MRT HOLDOUT NO MORE


“Ayoko ng mainit, ayoko ng masikip, ayoko ng mabaho, ayoko ng putik! [I don’t like the heat, the crush of people, the bad smells, the mud!]” goes an oft-quoted line by actress Maricel Soriano in one of her movies. Now I’ve had my share of each, but I’ve gotten to that point in my life where I don’t have to take them on all at the same time. And so when the MRT was finally fully operational in 2000, my friends and family were all agog about taking the train everywhere. I was the lone holdout. I was perfectly willing to take a cab everywhere, considering it takes me from point A to point B in just one ride. If I could pay to avoid stress (what Maricel said, plus vertiginous visions of steep grey staircases), I would. But cashflow always has its limits.

One Friday night this May I called a boutique owner about the availability of crafting supplies in her Greenbelt 2 shop. Having just experienced scouring eBay for items, and anxiously awaiting news from a UK seller, I wanted to see which items I could save delivery costs on. Lo and behold, the very items I wanted were much more affordable here than if I had ordered them from Singapore! We’re talking made-in-Germany Addi Turbo circular knitting needles, which sells retail in the US for $15 a pair (here in Manila it’s half that price; in Singapore, it’s US$10, and I’d still have to add cost of shipping). If I could pay a reasonable price for a global product distributed by a local business that pays taxes and employs Filipinos and gives me instant gratification, I would do so in a heartbeat.

So the very next morning, wanting to put my cab fare budget into my craft supplies budget, I left for the Shangri-la MRT station on Shaw Blvd. Within an hour, I was able to: ride to Ayala Ave., buy my craft supplies, pay my cellphone bill, and ride back to Shaw. So many things accomplished in an hour! Amazing. My wallet was lighter by four P5 coins and two P1 coins (P11 each way) — plus more I didn’t count, for the Philippine National Red Cross (with its teen volunteers at the train stations always polite and smiling, how can I not share?). Yes it was a clean and safe ride, a bit warm despite the airconditioning, but this was a Philippine summer.

I could not imagine why I had held out from riding the MRT for so long. I just wasn’t ready before this, I guess.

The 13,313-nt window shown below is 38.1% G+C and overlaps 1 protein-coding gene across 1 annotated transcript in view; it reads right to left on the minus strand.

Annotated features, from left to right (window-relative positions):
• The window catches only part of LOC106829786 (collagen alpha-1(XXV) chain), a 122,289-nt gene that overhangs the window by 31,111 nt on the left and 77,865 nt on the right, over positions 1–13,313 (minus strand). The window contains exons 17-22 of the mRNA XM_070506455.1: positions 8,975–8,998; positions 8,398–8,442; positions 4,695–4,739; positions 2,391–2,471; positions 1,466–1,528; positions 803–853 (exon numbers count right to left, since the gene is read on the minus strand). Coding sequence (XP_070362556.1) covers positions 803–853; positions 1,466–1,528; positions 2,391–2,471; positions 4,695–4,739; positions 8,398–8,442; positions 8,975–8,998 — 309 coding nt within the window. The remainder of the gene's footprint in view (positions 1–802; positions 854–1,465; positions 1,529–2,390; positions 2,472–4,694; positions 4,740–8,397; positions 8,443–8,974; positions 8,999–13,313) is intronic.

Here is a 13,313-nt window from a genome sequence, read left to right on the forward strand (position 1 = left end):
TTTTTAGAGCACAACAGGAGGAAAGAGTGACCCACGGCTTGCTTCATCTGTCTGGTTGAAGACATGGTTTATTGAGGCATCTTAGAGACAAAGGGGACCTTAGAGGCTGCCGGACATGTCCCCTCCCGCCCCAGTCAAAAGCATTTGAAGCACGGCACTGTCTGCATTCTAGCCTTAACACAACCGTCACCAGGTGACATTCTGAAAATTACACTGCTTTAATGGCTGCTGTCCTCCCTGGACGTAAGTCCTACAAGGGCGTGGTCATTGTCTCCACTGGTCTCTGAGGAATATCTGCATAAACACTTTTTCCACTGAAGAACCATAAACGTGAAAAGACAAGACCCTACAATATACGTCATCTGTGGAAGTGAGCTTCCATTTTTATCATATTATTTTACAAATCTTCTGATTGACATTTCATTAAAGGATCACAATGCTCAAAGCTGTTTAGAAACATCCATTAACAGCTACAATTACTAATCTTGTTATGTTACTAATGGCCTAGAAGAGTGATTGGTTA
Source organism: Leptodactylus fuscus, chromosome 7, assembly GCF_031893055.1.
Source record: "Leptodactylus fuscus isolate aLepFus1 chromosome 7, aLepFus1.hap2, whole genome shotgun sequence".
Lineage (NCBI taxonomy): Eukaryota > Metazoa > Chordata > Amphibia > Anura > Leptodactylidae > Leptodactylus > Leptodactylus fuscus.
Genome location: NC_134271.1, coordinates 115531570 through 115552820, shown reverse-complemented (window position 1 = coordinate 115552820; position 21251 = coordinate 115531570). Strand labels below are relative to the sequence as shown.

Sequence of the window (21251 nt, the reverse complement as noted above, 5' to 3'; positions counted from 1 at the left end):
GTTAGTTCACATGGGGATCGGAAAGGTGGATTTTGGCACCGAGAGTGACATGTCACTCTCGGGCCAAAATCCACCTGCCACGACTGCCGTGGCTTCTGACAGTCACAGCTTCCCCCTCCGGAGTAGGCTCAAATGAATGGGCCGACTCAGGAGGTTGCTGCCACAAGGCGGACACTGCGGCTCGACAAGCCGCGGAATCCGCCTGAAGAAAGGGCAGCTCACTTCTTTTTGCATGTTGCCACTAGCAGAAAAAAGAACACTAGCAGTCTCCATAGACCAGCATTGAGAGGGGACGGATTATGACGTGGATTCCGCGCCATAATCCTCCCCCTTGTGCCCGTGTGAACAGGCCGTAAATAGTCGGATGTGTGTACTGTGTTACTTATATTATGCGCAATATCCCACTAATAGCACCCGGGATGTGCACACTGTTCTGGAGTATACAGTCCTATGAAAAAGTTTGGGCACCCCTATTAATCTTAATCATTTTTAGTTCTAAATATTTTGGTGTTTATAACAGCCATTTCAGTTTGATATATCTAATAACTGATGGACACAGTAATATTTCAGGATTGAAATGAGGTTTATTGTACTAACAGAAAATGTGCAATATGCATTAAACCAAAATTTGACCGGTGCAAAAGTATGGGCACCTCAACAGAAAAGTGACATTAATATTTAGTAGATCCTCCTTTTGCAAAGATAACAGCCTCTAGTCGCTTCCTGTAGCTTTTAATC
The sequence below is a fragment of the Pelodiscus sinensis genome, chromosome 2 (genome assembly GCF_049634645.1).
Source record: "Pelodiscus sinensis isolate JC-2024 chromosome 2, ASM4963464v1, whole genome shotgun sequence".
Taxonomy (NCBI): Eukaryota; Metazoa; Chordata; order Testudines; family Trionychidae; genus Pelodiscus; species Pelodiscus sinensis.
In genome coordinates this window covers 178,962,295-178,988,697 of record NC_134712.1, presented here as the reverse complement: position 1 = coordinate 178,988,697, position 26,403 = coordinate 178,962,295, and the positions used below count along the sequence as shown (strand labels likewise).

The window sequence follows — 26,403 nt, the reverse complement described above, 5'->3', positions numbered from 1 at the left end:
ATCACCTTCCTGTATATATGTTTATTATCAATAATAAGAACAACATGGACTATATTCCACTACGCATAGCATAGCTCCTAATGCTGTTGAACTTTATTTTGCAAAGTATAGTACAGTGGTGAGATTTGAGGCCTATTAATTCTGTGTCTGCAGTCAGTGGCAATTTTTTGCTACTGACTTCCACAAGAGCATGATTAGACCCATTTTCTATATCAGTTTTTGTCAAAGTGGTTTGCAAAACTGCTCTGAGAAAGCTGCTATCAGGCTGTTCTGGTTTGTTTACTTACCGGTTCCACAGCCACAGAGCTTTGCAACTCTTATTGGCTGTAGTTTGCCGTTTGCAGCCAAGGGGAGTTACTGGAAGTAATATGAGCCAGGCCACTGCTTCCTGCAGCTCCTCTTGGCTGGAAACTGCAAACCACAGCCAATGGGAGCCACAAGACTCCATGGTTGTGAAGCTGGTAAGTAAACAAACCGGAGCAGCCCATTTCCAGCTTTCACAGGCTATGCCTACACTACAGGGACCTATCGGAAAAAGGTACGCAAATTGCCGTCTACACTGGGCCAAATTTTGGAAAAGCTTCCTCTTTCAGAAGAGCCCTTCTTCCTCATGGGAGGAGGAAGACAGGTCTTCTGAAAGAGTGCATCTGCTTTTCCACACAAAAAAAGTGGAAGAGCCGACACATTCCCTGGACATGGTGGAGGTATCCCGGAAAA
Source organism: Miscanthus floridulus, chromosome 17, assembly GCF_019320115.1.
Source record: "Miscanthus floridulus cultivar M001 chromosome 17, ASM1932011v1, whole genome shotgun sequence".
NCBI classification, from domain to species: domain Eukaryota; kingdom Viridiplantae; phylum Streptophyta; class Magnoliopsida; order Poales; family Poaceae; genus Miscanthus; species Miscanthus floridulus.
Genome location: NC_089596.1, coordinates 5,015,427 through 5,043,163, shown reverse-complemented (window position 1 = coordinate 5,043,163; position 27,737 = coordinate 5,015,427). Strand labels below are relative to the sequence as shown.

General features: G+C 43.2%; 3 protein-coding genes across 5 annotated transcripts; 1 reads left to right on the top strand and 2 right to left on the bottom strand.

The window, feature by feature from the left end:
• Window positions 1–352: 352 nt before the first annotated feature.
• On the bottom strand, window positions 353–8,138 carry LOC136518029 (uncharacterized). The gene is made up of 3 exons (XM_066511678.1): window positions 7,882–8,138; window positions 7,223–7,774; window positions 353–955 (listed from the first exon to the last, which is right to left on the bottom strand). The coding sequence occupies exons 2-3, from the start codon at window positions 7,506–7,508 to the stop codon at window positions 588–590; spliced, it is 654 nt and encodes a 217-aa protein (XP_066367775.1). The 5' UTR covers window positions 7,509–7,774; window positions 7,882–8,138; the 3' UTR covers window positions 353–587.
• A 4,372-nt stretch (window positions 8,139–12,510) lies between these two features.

I took the Ayala to Shaw route again after a breakfast meeting in Glorietta last June 5. I especially liked the view over Guadalupe bridge, and wanted to take a picture or a video with my cellphone but was afraid people would think I was violating their privacy. I was in the women-only train, which I was glad of, but I suppose if I planned the timing of my trips, any train on the MRT would work equally well. Some bloggers I met the next evening at Juned’s birthday dinner wanted to discuss the discriminatory quality of having a women-only train, but they did remember that wheelchair-bound passengers, pregnant women, women with young children and senior citizens were welcome to that train too.

Having lived abroad I took the ease of travelling by train or tube or tram or bus for granted. Blind passengers with seeing eye dogs, even paraplegics driving motorized wheelchairs, had enviable mobility. In countries where public transport leaves and arrives according to schedule, where my safety was relatively guaranteed, I didn’t need to think twice. Given the current rise in oil prices, I’m pleased Filipinos have public transport options like the MRT and LRT. Of course, I never intend to take the train on a rush hour. Never. I long ago promised myself not to arrive anywhere in a bad-hair, short-tempered state if I could help it.

I hear there’s a continuation of the MRT route planned, from SM City North Edsa towards Fairview and ending in San Jose del Monte (Bulacan), announced in the news early this year. But first I want to try going to Divisoria from Shaw (Shaw northward to Araneta Center interchange, switching lines to the LRT ending at Doroteo Jose). Yes, my motivations are craft-related, and it’ll be an adventure.

In the meantime, I leave you with this nifty site ParaSaTabi.com, which has been giving out online public transportation routes within Metro Manila since 2005. Many thanks to UrbanRail.net for the above image.

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